We have many perfect destinations for your adventure travel, whatever your needs
Featured private group holidays
Fancy one of our fantastic adventures but only want to travel with people you know? Do it your way as a private group. We make private group trips for everyone, from big families to scouts and cadets.
- Activity Holidays – all action adventure
- Cultural Tours – lost cities & local life
- Wildlife Holidays – global wildlife encounters
- Trekking Holidays – peaks & summits
- Astronomy Tours – eclipses & stargazing
- Charity Holidays - do something amazing
- School Trips - exciting school trips abroad
- Northern Lights Tours - aurora borealis
- Private Groups - Create your own group
Feature adventure holidays
We’ve developed a range of dedicated solo holidays & solo travel packages; exclusively for people booking on their own. Around 40% of all our passengers are solo travellers.
Northern Lights Photography Tips
Make the most out of your Northern Lights trip and use our top tips below for getting the best photographs. On tour your expert astronomer will also run through the best camera settings and choose the best viewing location.
Basic settings for all Digital Cameras
Switch off the flash. If it cannot be switched off then put black tape over it.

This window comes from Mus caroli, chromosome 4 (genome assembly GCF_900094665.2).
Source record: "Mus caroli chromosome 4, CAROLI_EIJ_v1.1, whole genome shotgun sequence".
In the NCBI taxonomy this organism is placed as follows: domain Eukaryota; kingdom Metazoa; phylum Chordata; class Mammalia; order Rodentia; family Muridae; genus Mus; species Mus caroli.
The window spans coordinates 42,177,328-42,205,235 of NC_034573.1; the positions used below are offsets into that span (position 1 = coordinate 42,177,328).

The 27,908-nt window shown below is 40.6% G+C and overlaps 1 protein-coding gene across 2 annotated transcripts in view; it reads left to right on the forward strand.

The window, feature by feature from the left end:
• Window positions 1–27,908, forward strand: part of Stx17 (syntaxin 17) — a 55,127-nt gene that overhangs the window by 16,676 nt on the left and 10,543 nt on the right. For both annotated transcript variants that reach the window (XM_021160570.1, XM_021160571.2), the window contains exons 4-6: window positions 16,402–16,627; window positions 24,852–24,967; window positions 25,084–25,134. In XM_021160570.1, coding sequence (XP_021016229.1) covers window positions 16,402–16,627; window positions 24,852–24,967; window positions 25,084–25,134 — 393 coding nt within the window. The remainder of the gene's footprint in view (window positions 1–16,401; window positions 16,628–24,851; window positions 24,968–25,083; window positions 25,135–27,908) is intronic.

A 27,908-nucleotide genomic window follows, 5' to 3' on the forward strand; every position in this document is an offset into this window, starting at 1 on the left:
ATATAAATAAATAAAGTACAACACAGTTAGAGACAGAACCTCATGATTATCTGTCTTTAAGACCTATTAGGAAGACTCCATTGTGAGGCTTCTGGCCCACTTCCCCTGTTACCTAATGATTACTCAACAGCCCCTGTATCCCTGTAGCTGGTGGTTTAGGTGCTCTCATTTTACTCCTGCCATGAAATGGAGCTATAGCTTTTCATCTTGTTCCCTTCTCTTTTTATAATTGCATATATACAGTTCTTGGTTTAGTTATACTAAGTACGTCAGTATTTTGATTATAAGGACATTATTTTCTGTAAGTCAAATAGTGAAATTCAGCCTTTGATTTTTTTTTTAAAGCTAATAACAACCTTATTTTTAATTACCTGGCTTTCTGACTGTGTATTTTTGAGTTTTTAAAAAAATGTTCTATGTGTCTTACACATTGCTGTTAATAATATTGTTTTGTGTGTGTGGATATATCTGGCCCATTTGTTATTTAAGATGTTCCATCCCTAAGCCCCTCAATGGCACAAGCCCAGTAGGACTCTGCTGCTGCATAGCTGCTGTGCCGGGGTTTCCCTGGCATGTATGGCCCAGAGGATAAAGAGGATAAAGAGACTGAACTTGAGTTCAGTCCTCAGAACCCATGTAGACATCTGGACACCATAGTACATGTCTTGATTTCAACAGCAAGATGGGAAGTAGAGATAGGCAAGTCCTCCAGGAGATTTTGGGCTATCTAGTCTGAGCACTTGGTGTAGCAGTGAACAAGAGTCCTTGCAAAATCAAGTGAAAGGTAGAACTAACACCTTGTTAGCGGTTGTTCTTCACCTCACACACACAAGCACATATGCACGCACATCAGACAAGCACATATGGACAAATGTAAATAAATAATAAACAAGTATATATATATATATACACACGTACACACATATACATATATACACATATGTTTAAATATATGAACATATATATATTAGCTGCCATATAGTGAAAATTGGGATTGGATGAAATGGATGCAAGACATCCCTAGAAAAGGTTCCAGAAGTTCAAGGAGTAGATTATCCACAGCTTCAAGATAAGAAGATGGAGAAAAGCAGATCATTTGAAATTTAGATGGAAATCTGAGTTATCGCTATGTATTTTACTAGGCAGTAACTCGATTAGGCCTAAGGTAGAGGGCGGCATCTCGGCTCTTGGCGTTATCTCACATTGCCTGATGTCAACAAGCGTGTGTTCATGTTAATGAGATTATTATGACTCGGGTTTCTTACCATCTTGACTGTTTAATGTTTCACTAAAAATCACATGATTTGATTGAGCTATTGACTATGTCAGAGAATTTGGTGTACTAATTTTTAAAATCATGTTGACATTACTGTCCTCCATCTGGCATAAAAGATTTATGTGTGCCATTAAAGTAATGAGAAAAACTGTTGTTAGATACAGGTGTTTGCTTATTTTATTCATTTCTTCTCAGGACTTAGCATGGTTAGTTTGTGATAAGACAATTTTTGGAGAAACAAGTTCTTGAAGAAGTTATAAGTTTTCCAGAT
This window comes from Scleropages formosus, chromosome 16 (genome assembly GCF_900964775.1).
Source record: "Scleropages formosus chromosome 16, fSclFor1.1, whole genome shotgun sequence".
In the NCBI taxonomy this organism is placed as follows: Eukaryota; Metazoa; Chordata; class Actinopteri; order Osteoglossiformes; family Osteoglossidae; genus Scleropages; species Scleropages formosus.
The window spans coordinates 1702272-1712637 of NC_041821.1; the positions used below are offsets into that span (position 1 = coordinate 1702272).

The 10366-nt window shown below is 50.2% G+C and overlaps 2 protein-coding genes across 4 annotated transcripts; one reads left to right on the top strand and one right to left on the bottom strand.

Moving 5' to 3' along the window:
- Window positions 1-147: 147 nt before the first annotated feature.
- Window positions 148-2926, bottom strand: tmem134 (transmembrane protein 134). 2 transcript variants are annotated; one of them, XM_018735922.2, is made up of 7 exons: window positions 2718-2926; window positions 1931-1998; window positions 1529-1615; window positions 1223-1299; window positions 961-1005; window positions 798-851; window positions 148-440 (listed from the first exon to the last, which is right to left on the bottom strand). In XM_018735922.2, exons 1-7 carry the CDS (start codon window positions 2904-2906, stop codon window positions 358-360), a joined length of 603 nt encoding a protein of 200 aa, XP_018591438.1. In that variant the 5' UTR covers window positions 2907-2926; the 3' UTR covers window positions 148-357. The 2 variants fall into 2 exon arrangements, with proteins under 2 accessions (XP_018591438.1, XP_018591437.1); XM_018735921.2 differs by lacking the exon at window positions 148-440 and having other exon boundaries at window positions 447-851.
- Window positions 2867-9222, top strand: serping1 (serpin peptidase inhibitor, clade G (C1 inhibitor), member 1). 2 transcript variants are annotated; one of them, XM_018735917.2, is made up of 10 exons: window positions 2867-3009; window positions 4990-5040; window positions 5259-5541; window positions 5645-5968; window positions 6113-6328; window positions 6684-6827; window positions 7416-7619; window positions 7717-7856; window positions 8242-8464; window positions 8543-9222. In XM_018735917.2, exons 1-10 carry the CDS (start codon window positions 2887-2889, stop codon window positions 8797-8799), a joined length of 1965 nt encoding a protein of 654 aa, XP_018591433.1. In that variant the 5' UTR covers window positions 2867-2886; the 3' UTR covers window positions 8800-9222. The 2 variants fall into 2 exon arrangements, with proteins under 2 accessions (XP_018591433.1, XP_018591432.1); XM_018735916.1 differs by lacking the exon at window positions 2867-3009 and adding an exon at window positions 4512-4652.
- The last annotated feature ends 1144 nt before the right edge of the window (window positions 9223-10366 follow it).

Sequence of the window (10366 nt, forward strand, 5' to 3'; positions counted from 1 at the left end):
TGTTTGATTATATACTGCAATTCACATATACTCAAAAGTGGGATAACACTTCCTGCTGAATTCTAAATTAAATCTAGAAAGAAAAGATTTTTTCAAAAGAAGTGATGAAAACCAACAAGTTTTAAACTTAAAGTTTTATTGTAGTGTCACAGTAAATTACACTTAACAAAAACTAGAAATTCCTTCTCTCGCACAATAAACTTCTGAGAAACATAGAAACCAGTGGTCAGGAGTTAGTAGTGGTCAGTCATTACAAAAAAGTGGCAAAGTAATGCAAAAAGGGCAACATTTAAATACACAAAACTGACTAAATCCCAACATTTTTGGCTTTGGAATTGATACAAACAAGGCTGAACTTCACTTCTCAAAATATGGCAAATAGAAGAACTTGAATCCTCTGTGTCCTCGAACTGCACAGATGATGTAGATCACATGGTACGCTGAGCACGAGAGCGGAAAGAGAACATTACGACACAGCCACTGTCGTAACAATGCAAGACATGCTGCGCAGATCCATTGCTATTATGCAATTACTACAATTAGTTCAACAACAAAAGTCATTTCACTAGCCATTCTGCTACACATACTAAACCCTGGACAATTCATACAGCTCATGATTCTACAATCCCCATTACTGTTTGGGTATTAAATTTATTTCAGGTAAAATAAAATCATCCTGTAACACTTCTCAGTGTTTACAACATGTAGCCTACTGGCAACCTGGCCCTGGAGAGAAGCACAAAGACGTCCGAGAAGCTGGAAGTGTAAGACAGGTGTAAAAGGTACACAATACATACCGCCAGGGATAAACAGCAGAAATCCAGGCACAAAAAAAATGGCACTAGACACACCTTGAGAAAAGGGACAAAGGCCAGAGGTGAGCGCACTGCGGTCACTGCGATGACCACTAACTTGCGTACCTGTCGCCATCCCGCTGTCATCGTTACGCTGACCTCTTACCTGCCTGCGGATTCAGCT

Set the camera speed to ISO 800 or 1600. The darker the sky, the higher the ISO setting should be.
White balance: choose the ‘Daylight’ setting.
Exposure time/shutter speed (Tv): typically 5-20 sec (possibly not adjustable on all cameras). On a moving ship, or if the Northern Lights are changing rapidly, useshorter exposure times but expect some blurring of your pictures. With ‘fast’ lenses(f/1.4) and high ISO settings (ISO 3200) exposure times may be reduced to 2 sec.
Focus the camera manually. Switch off ‘Autofocus’ if you have it.
If you have a delayed action timer, set it to 2 sec. It will reduce camera shake.
Reduce the brightness of the camera display.
Additional settings for Digital Single Lens Reflex (DSLR) Cameras
Recording mode: Manual (M).
Aperture: Use the widest aperture possible, i.e. the smallest f/no. – usually f/2, f/2.8 or f/3.5, depending on the lens you have.
Lens type: wide-angle, ideally less than 35 mm focal length, preferably 14-24 mm.
Remove any UV or polarizing filters.
Tips for getting the best Northern Lights pictures
Be well prepared. Make sure that you have plenty of space on your memory card,that you have warm comfortable clothing, and that your camera batteries are fullycharged because cold weather and long exposures quickly sap battery power.
Steady your camera, preferably by using a sturdy tripod, or by resting it on a rail.
Be considerate to others. Do not obstruct the view of people around you.
Be patient. The Northern Lights are a natural phenomenon. By their very nature they are unpredictable and they may vary in form, brightness and colour quite rapidly.
Do not forget the most important piece of advice
"The Northern Lights are one of Nature’s greatest spectacles. Enjoy them with your eyes and feel them in your heart before using your camera. The mental image you take away with you is far more important than any picture captured by your camera." Dr John Mason, February 2011